We know that dogs rely on their sense of smell and hearing more than vision. Does it mean that even my chaps, whilst being canines, would actually see the world around us as two completely different environments? The geek in me keeps playing with this idea a lot. 

But is it exactly that makes a dog’s nose so unique?

It has about 250 million receptors responsible for detecting scents. Humans only have 5 million. We are pretty basic.

Dogs can bond with their littermates and humans through scent and detest strangers and non-litter pups because of it. In a study a dog was presented with 5 different scents including his own, a familiar human, a strange human, a familiar dog and a strange dog. Only the scent of the familiar human triggered the response in the brain area responsible for positive emotions, rewards and “romantic interactions”. In other words, the pups knew who is responsible for the biscuits.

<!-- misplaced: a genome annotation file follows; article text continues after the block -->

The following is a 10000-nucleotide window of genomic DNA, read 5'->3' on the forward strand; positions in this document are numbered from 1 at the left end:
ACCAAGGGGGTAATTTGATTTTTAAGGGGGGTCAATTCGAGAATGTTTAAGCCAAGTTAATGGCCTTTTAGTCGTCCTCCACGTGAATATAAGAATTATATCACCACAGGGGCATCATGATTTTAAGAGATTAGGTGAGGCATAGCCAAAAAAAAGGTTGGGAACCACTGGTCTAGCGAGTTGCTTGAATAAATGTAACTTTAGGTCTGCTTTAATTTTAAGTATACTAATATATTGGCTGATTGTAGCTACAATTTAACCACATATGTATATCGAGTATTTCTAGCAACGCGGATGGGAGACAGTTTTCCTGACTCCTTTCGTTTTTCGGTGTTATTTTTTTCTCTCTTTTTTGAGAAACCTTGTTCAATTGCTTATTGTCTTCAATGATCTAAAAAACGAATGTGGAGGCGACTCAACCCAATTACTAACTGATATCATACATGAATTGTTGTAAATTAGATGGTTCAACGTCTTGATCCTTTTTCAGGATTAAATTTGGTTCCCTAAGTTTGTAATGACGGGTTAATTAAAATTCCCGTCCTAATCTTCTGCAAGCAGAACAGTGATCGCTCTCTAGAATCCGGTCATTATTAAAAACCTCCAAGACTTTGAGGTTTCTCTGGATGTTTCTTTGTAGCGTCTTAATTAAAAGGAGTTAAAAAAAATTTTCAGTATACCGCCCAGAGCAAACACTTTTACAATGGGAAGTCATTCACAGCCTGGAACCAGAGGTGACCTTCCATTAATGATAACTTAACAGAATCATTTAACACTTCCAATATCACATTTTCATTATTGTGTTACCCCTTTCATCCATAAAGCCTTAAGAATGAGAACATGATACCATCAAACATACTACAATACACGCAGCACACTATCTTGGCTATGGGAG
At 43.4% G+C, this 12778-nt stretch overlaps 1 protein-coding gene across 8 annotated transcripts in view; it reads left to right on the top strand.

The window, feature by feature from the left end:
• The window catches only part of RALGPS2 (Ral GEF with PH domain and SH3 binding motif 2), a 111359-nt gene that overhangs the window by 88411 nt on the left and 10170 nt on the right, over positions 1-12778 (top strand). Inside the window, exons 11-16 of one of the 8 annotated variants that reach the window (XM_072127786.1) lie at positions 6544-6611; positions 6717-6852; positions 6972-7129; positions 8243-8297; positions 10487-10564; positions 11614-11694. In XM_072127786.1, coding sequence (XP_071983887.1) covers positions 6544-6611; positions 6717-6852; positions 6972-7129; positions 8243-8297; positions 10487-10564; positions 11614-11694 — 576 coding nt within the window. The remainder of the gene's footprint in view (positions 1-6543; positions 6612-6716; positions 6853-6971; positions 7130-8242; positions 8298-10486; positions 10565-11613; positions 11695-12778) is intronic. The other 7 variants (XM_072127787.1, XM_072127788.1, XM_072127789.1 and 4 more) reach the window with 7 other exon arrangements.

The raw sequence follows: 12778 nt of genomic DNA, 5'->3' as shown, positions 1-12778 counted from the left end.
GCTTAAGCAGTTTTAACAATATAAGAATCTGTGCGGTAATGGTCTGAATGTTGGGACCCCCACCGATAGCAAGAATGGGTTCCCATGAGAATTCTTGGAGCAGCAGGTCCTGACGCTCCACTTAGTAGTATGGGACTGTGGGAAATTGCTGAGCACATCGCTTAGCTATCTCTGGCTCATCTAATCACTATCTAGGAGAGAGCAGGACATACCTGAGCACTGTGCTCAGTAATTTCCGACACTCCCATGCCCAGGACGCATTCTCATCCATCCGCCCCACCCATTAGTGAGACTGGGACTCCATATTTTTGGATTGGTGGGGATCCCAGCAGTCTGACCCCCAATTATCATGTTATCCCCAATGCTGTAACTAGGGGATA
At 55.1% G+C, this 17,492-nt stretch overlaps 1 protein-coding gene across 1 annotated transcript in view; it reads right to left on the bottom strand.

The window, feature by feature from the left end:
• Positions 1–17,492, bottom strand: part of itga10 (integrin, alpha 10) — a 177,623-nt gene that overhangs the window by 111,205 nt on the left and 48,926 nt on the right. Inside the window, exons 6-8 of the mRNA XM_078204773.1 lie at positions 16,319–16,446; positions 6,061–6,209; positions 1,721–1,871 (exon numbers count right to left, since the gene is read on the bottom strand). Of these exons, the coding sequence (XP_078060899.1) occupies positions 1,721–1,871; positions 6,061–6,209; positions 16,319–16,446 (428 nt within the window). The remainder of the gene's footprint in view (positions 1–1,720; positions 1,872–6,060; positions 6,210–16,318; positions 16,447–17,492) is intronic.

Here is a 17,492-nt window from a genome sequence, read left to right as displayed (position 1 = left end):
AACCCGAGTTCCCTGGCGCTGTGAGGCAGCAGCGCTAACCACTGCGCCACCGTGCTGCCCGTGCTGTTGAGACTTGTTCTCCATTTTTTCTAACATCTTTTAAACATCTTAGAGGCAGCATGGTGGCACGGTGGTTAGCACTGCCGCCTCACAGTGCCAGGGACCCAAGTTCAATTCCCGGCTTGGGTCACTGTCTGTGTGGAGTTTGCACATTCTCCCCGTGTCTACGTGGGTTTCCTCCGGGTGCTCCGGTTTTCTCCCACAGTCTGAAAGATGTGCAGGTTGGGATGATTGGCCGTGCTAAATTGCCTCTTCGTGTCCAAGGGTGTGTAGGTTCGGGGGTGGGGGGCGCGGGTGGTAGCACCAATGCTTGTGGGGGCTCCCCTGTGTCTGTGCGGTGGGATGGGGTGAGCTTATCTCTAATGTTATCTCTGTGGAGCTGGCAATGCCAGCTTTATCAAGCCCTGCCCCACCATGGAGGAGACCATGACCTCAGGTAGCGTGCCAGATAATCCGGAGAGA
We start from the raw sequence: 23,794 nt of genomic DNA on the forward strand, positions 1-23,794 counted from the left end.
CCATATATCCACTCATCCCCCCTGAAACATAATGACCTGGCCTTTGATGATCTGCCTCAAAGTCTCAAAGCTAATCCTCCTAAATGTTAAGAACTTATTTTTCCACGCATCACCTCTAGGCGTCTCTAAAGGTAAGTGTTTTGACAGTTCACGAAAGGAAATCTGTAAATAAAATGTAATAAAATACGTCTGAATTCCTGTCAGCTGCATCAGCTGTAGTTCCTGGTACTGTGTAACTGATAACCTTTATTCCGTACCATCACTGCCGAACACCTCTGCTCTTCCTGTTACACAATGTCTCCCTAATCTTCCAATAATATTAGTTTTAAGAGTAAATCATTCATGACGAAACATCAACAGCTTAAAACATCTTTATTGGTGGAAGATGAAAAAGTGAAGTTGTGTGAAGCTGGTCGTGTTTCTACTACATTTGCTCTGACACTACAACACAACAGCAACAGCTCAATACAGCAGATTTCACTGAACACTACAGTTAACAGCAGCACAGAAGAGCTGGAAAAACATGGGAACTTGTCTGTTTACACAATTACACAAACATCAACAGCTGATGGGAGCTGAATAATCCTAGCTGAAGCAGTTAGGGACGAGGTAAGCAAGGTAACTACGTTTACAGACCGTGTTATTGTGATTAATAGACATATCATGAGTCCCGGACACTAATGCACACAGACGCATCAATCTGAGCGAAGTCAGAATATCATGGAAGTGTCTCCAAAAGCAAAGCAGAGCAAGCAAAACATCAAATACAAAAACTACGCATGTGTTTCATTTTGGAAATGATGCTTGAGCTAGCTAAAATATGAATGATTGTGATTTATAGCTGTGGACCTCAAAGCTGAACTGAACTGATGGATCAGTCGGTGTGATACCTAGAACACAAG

Even more fascinating, dogs can differentiate between two identical twins if the twins were fed different diets or raised in different environments.

If a teaspoon of sugar was dissolved in two Olympic-sized swimming pools, dogs would be able to smell it. 

Dog’s ability to sniff is breed-dependent. In a 1965 experiment by Scott and Fuller, a mouse was left in an acre-sized field. Beagles located it within a minute. A fox terrier took 15. A Scotty literally stood by the mouse and still failed to see it. I suspect if a bloodhound (the clear champion of sniffing) was around he’d be by that mouse in seconds.